Preserving tuna is an ancient art, perfected by the Italians thousands of years ago. Even today, the finest canned tuna comes from Italy and Spain; what separates these cans of tuna from most of the varieties on the grocery store shelf is that they are preserved in olive oil instead of water.
Albacore is the primary species used in canned tuna. Commercial canners often steam their albacore, but a far more luxurious result is achieved thanks to a slow poach of the fish in olive oil. This is a process that the French call confit. It’s an easy process, that only requires a deep pan, thermometer, and a cheesecloth or a fine mesh. Your preserved tuna will then keep in the refrigerator for up to two weeks. If you’d like actually canned tuna, you must pressure-can it in a steam canner.
Use high-quality albacore or yellowfin tuna, or this recipe yields great results with other kinds of fish like mako shark, halibut, swordfish, or sturgeon.
This homemade canned tuna is great in recipes like tuna salad or this innovative pasta dish with tuna, but it’s best au naturel. Use it in a Nicoise salad, open-face sandwiches, flatbreads, or as your main protein alongside potatoes, rice, or quinoa.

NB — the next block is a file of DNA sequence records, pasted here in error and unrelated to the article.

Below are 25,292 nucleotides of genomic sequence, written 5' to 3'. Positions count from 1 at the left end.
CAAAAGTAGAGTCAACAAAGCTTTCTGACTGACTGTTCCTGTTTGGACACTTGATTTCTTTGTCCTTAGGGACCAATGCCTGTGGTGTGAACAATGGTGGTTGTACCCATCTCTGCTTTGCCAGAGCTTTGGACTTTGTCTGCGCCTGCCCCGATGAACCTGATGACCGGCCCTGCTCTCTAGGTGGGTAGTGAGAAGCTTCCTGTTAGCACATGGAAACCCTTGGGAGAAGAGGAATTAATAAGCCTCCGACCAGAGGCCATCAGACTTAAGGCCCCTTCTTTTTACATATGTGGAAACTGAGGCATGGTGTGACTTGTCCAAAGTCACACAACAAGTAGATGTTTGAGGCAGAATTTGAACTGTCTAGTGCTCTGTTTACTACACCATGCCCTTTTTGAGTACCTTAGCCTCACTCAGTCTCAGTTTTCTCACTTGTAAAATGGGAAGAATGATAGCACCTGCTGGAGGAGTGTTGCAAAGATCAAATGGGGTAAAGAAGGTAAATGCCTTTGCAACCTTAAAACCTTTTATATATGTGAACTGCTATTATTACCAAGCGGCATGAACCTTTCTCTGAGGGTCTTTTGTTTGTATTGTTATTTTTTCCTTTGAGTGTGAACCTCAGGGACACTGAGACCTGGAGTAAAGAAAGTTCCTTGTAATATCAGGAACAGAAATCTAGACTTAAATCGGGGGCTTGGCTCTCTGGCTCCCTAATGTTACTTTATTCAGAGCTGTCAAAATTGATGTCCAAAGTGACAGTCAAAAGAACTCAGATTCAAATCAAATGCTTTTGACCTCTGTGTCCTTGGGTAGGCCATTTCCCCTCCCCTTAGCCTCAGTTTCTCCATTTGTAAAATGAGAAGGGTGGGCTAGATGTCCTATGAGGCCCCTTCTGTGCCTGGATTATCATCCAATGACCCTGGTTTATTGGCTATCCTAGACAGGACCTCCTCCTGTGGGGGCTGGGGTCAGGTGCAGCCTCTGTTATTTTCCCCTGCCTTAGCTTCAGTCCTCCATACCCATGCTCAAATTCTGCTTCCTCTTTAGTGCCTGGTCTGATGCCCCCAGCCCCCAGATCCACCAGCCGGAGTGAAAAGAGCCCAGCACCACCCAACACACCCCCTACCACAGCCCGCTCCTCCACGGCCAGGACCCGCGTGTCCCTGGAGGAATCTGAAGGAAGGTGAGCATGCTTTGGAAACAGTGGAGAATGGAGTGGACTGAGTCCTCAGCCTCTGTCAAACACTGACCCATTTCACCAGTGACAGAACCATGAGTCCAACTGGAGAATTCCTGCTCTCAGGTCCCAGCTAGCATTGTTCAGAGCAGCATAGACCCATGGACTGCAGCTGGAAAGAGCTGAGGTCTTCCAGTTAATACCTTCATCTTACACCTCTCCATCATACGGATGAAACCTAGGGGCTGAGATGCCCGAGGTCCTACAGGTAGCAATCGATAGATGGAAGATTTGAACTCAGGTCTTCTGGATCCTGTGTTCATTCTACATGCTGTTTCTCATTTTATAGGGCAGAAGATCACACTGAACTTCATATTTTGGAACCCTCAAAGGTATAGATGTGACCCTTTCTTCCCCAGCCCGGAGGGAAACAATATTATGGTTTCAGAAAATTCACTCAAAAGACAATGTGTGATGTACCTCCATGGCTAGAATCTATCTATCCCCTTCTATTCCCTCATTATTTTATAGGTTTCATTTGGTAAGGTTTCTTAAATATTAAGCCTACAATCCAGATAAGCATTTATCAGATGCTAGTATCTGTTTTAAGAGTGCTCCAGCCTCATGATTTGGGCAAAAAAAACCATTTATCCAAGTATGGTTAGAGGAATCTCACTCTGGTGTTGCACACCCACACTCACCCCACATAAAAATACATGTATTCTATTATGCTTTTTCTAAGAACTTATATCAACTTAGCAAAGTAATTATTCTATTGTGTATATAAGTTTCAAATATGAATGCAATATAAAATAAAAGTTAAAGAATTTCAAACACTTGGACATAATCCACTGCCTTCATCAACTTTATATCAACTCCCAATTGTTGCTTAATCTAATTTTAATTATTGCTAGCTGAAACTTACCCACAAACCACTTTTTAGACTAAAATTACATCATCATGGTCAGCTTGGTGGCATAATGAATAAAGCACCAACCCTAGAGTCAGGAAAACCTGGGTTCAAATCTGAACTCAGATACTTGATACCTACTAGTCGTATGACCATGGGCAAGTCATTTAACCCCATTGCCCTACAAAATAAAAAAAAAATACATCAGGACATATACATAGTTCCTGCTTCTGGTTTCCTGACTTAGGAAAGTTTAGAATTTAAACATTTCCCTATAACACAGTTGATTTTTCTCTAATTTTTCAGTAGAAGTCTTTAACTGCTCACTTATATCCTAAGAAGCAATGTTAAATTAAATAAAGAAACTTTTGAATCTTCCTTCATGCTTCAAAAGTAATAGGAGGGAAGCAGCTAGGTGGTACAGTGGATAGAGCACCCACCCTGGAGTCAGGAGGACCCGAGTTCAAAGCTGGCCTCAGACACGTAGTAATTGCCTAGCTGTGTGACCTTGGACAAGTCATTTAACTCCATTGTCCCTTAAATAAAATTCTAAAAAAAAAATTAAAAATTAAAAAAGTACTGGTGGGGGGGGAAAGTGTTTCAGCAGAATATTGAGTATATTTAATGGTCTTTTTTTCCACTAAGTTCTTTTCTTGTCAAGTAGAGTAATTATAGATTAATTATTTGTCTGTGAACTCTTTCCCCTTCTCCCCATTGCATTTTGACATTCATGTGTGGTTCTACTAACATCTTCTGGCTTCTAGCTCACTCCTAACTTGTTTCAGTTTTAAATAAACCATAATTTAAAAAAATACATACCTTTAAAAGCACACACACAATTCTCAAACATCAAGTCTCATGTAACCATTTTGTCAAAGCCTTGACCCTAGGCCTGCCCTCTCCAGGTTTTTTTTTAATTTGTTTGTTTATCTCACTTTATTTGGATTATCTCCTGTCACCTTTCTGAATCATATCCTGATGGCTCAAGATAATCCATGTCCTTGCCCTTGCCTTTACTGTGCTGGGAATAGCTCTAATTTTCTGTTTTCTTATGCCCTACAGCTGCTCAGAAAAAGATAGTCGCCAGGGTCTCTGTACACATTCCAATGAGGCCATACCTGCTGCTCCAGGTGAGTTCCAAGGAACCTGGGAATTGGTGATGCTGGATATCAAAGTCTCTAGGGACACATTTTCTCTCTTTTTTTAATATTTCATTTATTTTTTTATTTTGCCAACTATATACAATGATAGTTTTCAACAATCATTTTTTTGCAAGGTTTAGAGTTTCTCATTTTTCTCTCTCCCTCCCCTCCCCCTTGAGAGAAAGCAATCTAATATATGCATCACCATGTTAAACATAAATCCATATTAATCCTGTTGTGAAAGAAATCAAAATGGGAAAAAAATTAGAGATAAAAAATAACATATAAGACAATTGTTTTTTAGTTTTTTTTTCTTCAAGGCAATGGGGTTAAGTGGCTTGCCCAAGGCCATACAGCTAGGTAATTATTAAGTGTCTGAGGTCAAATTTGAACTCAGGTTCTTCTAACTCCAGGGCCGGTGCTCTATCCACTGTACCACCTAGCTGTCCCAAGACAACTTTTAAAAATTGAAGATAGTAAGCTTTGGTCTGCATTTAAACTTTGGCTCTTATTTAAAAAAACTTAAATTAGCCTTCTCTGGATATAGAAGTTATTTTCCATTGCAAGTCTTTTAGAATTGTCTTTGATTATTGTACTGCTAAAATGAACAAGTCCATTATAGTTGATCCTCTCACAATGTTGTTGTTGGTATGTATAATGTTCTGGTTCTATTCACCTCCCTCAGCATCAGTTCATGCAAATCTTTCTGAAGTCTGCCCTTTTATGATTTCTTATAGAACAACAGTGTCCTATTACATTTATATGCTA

With the help of a sharp knife, cut fish into large chunks about 1-inch thick. Generously sprinkle pieces of fish with salt on both sides.
In a deep saucepan, mix infused oil ingredients. Slowly heat oil mixture over medium heat until you begin to see a gentle simmer.
With the help of a food thermometer, check that the oil is close to 160 F. Hold this temperature for about 15 minutes and then turn off heat. Cover the pot and leave oil to cool off for approximately 45 minutes.
Once oil has cooled, turn heat back on to medium and heat it up again to 150 F. Once you’ve reached this temperature, slip in the fish and arrange pieces in one layer, so fish is completely covered in oil.
Turn off heat and cover pot again. Let fish steep in oil for another 30 to 45 minutes.
After fish has steeped in hot oil, use a slotted spoon to remove it and transfer it to clean plastic or glass container.
Let oil cool to room temperature, then strain through a piece of cheesecloth or fine mesh and pour it over fish. Make sure you do not include any liquid that the fish gave off during cooking. You want oil only to cover the fish. If your infused oil seems too contaminated with fish bits, use clean olive oil if needed. With just oil covering it, the fish will last in the refrigerator for two weeks.